The Doorway to Better Stuff

Author: Beth Tucker Long
July 12th, 2018

Clark Gregg easily shines on the screen as Agent Phil Coulson in Marvel’s Agents of S.H.I.E.L.D., but off screen, relaxing did not come as easily. “During the really stressful periods of work — whether it was a movie with big action, or an emotional scene where you have to deliver, or the nine-month, 22-episode relentlessness of Agents of S.H.I.E.L.D. — I was really okay. But when I would try to relax, I found that I would go into a different space that didn’t feel right. I felt anxious, but kind of disassociated, and I didn’t understand what was going on”, Gregg recalls.

After seeing a variety of Eastern and Western doctors, Gregg had no answers, but was still struggling to relax. After suffering for 5 years, Gregg spent some time investigating his symptoms online and discovered a book that changed his outlook on his symptoms and gave him a way to positively address them. Barry McDonagh’s book, Dare, introduced Gregg to cognitive behavioral therapy (CBT), which centers around developing personal coping strategies to change unhelpful patterns around the anxiety rather than stopping the anxiety.

“Cognitive behavioral therapy was a game-changer for me, and remains a game-changer. I find it calming to know that wherever I am, I don’t have to wonder if I have a pill nearby; I just know I can do these exercises, and it's going to become manageable”, Gregg says. “CBT is really a miracle. I've seen it help a lot of people, and one of the reasons I’m speaking out is that I don’t feel like enough people know it.“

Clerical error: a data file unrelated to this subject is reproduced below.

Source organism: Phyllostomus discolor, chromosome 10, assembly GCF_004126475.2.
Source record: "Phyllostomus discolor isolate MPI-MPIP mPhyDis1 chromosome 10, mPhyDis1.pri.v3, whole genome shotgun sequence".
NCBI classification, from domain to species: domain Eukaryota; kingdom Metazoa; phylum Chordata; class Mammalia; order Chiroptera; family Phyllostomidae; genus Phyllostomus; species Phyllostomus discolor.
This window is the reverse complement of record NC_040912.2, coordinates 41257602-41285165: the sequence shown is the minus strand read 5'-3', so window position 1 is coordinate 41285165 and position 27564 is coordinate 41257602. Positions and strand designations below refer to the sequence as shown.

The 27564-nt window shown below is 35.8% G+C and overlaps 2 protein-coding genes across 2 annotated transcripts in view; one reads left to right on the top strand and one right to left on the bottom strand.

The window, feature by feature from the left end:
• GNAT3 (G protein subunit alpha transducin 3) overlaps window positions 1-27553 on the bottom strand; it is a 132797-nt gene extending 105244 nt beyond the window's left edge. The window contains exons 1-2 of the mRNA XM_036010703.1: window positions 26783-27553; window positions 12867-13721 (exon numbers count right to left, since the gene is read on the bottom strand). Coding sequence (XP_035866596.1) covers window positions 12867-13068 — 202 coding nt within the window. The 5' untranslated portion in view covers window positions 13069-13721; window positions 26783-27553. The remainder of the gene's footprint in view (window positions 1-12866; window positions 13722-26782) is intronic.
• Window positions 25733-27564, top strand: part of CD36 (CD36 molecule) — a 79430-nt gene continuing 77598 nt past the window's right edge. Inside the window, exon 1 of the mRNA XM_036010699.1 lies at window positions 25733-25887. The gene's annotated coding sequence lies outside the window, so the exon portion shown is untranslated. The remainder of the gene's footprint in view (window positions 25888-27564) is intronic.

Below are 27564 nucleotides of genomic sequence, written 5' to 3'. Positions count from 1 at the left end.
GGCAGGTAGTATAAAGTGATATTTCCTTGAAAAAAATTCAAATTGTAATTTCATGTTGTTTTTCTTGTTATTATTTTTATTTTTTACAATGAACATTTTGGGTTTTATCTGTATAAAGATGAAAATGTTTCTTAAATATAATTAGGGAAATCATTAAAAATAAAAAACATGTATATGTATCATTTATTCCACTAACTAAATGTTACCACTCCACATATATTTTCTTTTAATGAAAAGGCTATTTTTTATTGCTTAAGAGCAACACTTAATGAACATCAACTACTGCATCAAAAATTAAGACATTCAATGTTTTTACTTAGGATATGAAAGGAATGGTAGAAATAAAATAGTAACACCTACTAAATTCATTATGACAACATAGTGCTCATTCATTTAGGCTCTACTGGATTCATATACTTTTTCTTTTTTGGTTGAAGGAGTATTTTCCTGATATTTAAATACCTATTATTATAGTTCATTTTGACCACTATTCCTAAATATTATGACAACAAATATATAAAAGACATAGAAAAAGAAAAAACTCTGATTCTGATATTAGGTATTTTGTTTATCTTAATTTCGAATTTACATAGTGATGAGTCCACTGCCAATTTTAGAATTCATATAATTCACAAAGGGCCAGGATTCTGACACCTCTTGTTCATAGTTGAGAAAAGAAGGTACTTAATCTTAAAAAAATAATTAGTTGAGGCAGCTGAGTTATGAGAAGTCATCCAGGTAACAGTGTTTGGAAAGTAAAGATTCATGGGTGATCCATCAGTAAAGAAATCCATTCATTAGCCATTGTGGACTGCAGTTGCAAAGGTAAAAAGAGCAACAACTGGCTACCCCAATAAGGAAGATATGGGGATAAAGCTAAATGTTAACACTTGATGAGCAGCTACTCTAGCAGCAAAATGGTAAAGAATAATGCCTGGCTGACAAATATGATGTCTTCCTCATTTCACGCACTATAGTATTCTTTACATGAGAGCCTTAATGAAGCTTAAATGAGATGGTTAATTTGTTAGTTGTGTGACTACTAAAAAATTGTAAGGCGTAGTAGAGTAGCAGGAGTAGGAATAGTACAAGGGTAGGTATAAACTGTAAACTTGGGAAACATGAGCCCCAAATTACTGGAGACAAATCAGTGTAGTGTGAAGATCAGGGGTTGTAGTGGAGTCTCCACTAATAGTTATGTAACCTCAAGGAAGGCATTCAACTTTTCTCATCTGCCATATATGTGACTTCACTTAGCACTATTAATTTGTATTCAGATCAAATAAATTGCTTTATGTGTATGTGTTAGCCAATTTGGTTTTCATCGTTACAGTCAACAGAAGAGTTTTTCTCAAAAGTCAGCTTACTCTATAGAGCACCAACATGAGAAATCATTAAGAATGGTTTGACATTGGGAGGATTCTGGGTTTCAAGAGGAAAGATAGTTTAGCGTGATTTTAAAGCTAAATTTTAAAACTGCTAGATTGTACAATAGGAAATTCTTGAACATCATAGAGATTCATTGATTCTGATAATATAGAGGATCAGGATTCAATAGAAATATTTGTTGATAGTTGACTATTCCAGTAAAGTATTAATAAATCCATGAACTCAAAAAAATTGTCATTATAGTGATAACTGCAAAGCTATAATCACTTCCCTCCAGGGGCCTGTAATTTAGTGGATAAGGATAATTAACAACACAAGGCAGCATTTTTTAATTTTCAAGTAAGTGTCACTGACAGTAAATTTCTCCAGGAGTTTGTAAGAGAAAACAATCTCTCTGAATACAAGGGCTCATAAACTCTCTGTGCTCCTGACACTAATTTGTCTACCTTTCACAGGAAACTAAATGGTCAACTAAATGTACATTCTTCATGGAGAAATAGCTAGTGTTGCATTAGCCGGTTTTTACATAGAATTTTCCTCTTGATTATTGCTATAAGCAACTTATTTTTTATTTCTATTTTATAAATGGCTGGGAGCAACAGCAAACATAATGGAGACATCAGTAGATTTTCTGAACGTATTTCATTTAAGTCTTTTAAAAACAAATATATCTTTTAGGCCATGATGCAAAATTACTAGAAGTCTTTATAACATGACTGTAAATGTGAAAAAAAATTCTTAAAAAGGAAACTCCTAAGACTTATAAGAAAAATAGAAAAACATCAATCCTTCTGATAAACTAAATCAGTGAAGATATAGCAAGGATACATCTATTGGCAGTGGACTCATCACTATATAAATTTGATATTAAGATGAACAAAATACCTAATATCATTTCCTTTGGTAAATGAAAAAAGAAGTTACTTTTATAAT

Gregg is working on becoming more open about his mental health strategies and hopes to help others learn about CBT. “…mental health issues don’t always feel good. But they don't have to ruin your life, either — they can really be the doorway to better stuff.” Read Jordyn Taylor’s interview with Clark Gregg on Men’s Health.

Pay Attention to Side Effects of Medication

Author: Joe Ferguson
July 10th, 2018

Medication is always a hot topic in the world of mental health. I take medications every day to manage my depression and anxiety, and while they're working for me, it doesn't mean medication is a silver bullet solution. Many people take medications which increase their risk for depression. A recent NPR article mentions one in three adults in the US take medication linked to depression. The article specifically mentions “...Prilosec or Zantac for acid reflux, a beta blocker for high blood pressure, or Xanax for anxiety, you may be increasing your risk of depression..." While you may not be taking medication for depression, you may be taking something that lists depression as a side effect. If you are taking medication, check the side effects and make sure you are staying on top of your mental health. Consult your doctor if you notice any signs of depression.

The article also goes on to describe the original investigation and the key points:

Question:  How frequently do US adults use prescription medications with depression as a potential adverse effect and is use of these medications associated with concurrent depression?